Background: The synthesised results of research evidence can inform decision making at a practice and policy level. However, for such evidence synthesis to be considered during decision making, it needs to be accessible to decision makers and be relevant to their needs. User engagement in the process of conducting evidence syntheses is positioned to serve as but one tool that can increase the use of syntheses.
Objectives: This study compares the results of 3 different approaches to user engagement applied in recent evidence syntheses produced in collaboration between African decision makers in labour, housing and conservation policy contexts and researchers at an academic institution.
Methods: We conduct a comparative analysis of 3 different case studies of user engagement in evidence synthesis. We compare cases across a range of variables including: method of engagement; type of synthesis; adaptation of research process; policy narrative; and, observed use of the syntheses.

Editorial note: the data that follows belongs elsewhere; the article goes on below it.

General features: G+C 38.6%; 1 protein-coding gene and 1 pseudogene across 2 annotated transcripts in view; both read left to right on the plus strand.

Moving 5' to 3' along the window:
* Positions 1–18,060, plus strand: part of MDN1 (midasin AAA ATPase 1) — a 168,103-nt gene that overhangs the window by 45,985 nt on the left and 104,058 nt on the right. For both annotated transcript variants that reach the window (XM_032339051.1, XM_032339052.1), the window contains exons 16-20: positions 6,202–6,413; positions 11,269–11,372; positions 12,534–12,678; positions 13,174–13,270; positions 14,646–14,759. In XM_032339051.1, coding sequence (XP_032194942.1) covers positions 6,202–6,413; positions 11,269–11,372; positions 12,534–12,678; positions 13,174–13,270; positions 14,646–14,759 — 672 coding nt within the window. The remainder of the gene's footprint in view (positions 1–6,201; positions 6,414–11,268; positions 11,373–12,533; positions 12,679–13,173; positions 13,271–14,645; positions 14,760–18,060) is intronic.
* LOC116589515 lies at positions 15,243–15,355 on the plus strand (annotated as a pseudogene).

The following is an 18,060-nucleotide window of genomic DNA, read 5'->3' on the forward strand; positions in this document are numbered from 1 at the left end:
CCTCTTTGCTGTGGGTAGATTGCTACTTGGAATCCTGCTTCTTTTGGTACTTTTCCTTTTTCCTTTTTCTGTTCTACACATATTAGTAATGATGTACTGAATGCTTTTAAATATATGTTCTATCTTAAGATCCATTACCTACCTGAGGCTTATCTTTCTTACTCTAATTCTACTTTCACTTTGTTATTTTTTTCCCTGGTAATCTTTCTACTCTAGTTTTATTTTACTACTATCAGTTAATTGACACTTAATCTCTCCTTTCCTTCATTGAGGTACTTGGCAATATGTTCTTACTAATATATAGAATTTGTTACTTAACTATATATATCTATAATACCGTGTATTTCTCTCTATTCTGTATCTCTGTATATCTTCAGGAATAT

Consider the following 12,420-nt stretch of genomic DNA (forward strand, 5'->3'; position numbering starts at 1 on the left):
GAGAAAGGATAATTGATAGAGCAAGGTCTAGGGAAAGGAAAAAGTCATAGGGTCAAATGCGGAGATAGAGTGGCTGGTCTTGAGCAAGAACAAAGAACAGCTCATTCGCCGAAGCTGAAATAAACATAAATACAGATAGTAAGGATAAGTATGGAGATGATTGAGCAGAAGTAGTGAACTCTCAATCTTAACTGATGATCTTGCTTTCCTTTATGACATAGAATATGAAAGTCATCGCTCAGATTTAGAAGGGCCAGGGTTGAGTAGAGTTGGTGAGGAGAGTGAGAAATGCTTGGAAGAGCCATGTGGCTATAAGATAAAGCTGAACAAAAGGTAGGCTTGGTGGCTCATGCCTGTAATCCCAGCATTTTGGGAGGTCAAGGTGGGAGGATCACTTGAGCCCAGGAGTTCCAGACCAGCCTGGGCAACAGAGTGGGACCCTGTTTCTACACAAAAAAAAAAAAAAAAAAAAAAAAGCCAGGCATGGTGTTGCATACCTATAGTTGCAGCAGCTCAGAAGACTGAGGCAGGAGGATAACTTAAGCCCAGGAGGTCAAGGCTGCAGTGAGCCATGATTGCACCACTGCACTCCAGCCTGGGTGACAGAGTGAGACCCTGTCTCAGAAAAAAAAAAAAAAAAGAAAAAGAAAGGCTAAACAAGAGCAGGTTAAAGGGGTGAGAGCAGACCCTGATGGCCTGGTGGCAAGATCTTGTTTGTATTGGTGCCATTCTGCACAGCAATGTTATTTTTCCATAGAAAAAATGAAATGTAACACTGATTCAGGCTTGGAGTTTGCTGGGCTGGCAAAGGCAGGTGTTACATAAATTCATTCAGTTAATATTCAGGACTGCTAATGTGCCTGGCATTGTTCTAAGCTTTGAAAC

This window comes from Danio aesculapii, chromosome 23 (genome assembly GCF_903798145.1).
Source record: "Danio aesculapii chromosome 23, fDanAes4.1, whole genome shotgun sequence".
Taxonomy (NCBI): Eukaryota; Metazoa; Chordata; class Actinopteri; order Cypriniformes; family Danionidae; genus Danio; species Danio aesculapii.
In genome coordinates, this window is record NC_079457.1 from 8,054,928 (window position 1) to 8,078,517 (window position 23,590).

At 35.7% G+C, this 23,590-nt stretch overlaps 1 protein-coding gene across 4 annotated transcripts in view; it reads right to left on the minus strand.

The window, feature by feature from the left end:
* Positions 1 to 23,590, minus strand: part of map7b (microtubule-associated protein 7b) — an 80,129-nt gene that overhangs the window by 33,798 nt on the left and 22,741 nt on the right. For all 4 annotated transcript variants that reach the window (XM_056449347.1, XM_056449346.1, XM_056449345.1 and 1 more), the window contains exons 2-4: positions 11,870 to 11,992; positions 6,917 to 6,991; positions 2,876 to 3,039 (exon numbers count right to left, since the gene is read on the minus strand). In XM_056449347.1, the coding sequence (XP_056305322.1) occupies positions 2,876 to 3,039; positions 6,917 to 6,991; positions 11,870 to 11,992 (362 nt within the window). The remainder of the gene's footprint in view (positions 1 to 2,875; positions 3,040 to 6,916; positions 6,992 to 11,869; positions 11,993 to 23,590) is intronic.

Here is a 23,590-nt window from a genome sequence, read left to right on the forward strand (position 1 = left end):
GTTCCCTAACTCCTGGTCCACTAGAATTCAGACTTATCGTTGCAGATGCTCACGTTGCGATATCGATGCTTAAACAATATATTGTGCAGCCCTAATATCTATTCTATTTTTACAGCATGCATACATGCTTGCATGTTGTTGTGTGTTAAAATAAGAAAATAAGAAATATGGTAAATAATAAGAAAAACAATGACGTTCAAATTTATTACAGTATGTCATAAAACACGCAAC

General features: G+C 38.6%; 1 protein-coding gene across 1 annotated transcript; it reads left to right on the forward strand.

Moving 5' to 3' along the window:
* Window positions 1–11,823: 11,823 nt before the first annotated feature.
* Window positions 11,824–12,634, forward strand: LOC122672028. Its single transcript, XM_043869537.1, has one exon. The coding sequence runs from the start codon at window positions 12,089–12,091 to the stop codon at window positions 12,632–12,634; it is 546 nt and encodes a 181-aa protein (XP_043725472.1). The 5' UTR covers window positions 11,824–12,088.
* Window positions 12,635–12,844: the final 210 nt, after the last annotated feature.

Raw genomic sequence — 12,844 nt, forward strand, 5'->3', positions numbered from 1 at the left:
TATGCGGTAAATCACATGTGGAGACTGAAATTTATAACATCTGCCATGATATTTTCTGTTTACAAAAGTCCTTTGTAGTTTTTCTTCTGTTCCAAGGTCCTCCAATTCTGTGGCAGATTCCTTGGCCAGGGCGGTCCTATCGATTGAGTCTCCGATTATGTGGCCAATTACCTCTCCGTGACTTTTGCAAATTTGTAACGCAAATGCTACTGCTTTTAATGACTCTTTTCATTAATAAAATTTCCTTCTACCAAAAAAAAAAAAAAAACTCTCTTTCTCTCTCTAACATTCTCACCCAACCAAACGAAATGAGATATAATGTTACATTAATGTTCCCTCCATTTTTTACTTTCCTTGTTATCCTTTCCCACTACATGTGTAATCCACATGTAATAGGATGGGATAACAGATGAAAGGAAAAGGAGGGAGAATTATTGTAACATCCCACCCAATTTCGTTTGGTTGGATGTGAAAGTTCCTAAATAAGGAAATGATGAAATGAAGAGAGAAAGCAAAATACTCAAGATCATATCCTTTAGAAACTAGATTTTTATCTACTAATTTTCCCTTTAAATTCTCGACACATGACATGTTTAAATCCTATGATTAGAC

Results: Three cases of evidence synthesis user engagement are presented: (1) a supply-led systematic review of labour market participation interventions using evidence mapping and visualisation as engagement tools; (2) a series of 4 demand-led rapid evidence assessments of conservation interventions using evidence mapping, co-production, and joint workshops as engagement tools; and, (3) a demand-led evidence map of human settlements research produced in-house by a government department involving researchers as stakeholders. Mid-term results indicate that user engagement is an effective tool to enhance the policy relevance of evidence synthesis increasing the likelihood that synthesis results are considered during decision making. A strong policy narrative of how the synthesis can inform decision making and a high level of agency of decision makers supports use. Evidence mapping serves as an effective engagement tool at the beginning of the synthesis project. Methods of evidence synthesis require adaption the higher the degree of user engagement in the synthesis process.